SPOILER WARNING: Plot details follow. Caution is advised!
CJ Flowers, Charlotte
“Their world was not the same shape as the one she knew.”

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Annabel Lee
Annabel Lee cover

Edgar Allan Poe

Release Date 1849
Publisher Sartain's Union Magazine


Annabel Lee is a poem by the American author Edgar Allan Poe. It was published in 1849 and was Edgar Allan's last literary work before his death.


Annabel Lee describes the story of two people who fell in love in their youth, told in a way that the narrator is the lover of Annabel Lee. Though they were young, they shared a love so strong that the angels apparently grew envious, and her "highborn kinsmen" took her away before she was eventually killed by what her lover believes to be the angels. She is buried in a tomb by the sea, and the narrator, believing their souls entwined, refuses to let death keep them apart, and spends his nights lying by her tomb, dreaming of Annabel and seeing her in the stars.


SPOILER WARNING: Plot details follow. Caution is advised!

The story is in fact about the Shadowhunter Annabel Blackthorn and her warlock lover Malcolm Fade. Though the poem was told by the supposed lover, the lover from whom this story was based—Malcolm Fade—was in fact not aware of her death until much later.

Annabel and Malcolm fell in love when they were young.

It was many and many a year ago,
In a kingdom by the sea,
That a maiden there lived whom you may know
By the name of Annabel Lee;—
And this maiden she lived with no other thought
Than to love and be loved by me.
She was a child and I was a child...

When Annabel's Shadowhunter family found out about their relationship, they strongly disapproved. Shadowhunters, who had the blood of angels, felt it inappropriate that their kind be affiliated with Downworlders, especially because of the period.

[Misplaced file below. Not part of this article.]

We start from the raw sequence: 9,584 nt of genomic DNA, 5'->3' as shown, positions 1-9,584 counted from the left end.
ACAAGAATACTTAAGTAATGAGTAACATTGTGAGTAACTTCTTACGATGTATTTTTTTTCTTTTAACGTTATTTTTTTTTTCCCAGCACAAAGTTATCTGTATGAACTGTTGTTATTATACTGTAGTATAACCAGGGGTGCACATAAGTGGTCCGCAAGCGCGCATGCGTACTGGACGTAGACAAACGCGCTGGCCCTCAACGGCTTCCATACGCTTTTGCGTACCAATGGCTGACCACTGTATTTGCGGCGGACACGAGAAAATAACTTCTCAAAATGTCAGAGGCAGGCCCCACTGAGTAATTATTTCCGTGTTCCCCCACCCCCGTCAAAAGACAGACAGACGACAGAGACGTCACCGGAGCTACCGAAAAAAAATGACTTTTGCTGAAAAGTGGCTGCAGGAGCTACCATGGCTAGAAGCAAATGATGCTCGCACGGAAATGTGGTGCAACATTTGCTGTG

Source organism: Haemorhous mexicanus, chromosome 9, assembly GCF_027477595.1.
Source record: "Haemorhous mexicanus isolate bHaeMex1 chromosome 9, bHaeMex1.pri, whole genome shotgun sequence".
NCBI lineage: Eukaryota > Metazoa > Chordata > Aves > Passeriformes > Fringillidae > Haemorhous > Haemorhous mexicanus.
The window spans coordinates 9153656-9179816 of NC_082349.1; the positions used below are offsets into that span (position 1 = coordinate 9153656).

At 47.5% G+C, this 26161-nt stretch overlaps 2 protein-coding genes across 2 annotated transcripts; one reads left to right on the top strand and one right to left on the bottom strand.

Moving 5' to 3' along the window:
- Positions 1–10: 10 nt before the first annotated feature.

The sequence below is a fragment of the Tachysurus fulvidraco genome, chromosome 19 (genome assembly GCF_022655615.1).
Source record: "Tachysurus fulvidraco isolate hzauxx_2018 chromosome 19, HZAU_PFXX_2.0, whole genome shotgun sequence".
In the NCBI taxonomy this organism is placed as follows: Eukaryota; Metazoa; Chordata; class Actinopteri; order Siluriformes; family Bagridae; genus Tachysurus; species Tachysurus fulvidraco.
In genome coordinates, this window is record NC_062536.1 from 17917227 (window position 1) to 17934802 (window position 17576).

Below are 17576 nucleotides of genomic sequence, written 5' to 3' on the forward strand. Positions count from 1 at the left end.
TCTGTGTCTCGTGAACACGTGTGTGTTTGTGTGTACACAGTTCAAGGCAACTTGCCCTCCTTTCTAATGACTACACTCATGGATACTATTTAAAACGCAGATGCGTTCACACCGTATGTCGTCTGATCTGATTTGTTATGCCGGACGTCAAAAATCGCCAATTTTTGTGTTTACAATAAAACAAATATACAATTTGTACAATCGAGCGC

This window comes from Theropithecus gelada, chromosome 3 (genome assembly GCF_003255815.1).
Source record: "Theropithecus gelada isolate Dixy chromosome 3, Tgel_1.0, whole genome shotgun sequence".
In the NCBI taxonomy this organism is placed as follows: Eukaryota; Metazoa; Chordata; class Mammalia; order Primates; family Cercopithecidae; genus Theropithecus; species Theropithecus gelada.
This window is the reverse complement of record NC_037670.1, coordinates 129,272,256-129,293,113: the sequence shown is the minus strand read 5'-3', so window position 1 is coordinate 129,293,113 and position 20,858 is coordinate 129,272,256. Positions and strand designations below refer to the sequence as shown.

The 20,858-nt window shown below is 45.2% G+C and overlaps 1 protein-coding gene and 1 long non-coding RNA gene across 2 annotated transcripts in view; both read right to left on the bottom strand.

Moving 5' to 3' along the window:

But we loved with a love that was more than love—
I and my Annabel Lee—
With a love that the wingéd seraphs of Heaven,
Coveted her and me.

They hid her away, leaving her to die in a tomb by the Cornwall sea.

So that her high-born kinsmen came
And bore her away from me,
To shut her up in a sepulchre
In this kingdom by the sea.
The angels, not half so happy in Heaven,
Went envying her and me:—
Yes! that was the reason (as all men know,
In this kingdom by the sea)
That the wind came out of the cloud, chilling
And killing my Annabel Lee.


Edgar Allan Poe heard of the tragic story from Downworlders and was inspired to write this poem shortly before his death. Malcolm only realized years later that the poem had been based on them. He had since become obsessed with with finding ways to bring his lover back from the dead.

When Malcolm used a convergence site as his base in Los Angeles, he inscribed lines of the poem in another language on the walls of the cave. He also marked the bodies of his Followers' victims in the string of murders with the poem as a message to the Nephilim. In August 2012, this was discovered and translated by the Blackthorns, and it had been through Arthur that they began to understand the significance of the poem to their investigation, and through Tavvy that they deduced that the poem was about Annabel Blackthorn.[1]


  • The chapter titles of Lady Midnight are named after lines from the poem.
  • The poem is part of the basis for The Dark Artifices.[2] It was also heavily featured in Lady Midnight.


External links